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J Bone Joint Surg Br. 2006 Aug;88(8):1102-4.

Effectiveness of commercially-available antibiotic-impregnated implants.

Author information

1
US Army Institute of Surgical Research, Houston, Texas 78234, USA. joseph.wenke@us.army.mil

Abstract

The aim of this study was to determine the effectiveness of antibiotic-impregnated implants in the prevention of bone infection. We used a model of contaminated fracture in goats to evaluate four treatment groups: no treatment, hand-made tobramycin-impregnated polymethylmethacrylate beads, commercially-available tobramycin-impregnated calcium sulphate pellets and commercially-available tobramycin-impregnated polymethylmethacrylate beads. Three weeks after intraosseous inoculation with streptomycin-resistant Staphylococcus aureus tissue cultures showed no evidence of infection in any of the antibiotic-treated groups. All of the cultures were positive in the untreated group. These results show that effective local antibiotic delivery can be obtained with both commercially-available products and with hand-made polymethylmethacrylate beads. The calcium sulphate pellets have the advantage of being bioabsorbable, thereby obviating the need for a second procedure to remove them.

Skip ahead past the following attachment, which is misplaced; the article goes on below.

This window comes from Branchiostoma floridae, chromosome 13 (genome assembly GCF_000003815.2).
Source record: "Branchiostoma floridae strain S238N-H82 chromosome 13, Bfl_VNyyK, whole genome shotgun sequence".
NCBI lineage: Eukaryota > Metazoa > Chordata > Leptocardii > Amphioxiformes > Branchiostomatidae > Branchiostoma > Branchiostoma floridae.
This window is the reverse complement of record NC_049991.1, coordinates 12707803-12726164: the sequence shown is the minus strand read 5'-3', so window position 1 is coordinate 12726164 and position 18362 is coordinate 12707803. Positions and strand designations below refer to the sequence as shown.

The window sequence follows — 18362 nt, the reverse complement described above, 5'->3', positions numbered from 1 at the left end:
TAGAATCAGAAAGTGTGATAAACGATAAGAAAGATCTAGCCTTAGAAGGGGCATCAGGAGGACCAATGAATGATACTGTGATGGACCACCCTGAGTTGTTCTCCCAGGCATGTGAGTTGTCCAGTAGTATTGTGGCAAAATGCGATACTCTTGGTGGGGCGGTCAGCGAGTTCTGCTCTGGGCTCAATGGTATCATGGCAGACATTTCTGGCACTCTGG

PMID:
16877615
DOI:
10.1302/0301-620X.88B8.17368
[Indexed for MEDLINE]

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